The United States Supreme Court was asked to determine whether it was proper for a jury to decide, along with guilt or innocence, whether a confession to a crime was voluntary. Reversing the court below with an opinion authored by Justice Byron White, the Court held that it was impermissible to leave the voluntariness of a confession to be determined in the first instance by a jury and that due process is satisfied by the so called ‘‘orthodox rule,’’ which provides that the trial judge solely determines the voluntariness of the confession. The Court also determined that a jury need not decide on the voluntariness of a confession once a trial judge had decided that the confession was, in fact, voluntary and thus admissible.
The Court found it doubtful that a jury could fully appreciate the values served by the exclusion of involuntary confessions and to ignore the content of a confession no matter what was determined with regard to its voluntariness. Because there was only a general verdict of guilt, it was impossible to determine whether the jury had focused on the issue of voluntariness and then either had found the confession voluntary and considered it on the question of guilt or had found it involuntary, disregarded it, and reached a guilty verdict on independent evidence.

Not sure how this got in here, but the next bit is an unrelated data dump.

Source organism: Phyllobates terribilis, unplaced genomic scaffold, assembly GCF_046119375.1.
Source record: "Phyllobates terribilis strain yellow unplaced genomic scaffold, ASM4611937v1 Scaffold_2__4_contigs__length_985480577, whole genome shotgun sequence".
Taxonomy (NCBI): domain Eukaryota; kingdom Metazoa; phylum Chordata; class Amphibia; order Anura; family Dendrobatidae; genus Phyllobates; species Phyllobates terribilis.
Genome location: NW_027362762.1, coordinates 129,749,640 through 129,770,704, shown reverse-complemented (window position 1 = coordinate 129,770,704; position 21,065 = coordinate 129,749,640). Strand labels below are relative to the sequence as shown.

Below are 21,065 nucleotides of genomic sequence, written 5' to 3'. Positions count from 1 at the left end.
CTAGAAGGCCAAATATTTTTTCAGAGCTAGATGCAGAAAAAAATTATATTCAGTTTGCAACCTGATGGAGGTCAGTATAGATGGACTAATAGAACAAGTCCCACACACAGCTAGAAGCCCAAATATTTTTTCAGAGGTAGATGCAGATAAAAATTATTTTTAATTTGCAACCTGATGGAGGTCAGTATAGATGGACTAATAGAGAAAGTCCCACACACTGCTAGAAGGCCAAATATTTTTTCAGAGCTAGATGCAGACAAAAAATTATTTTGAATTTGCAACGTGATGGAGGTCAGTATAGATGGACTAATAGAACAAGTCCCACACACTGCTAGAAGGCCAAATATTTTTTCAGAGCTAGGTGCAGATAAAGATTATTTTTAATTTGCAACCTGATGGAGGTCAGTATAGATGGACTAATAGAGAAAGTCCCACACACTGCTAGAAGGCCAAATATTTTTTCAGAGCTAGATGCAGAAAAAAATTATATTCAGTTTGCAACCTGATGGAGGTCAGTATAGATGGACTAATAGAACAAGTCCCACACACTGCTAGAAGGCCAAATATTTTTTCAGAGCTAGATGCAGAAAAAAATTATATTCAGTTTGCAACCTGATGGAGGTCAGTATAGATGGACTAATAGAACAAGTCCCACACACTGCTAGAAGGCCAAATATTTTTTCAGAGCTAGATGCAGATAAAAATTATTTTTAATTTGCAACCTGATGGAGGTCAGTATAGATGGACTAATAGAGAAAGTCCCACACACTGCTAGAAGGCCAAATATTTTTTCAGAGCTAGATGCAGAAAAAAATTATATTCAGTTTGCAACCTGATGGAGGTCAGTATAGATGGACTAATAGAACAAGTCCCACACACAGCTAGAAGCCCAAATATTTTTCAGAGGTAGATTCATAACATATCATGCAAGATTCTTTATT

The Fifth and the Fourteenth Amendments of the Constitution prohibit the use of confessions obtained through unlawful coercion. Although it is often argued that the ‘‘ends will justify the means,’’ the foundation of life and liberty could be endangered if undue coercion is used to convict those thought to be criminals even more so from the actual criminals themselves.
ROBERT DON GIFFORD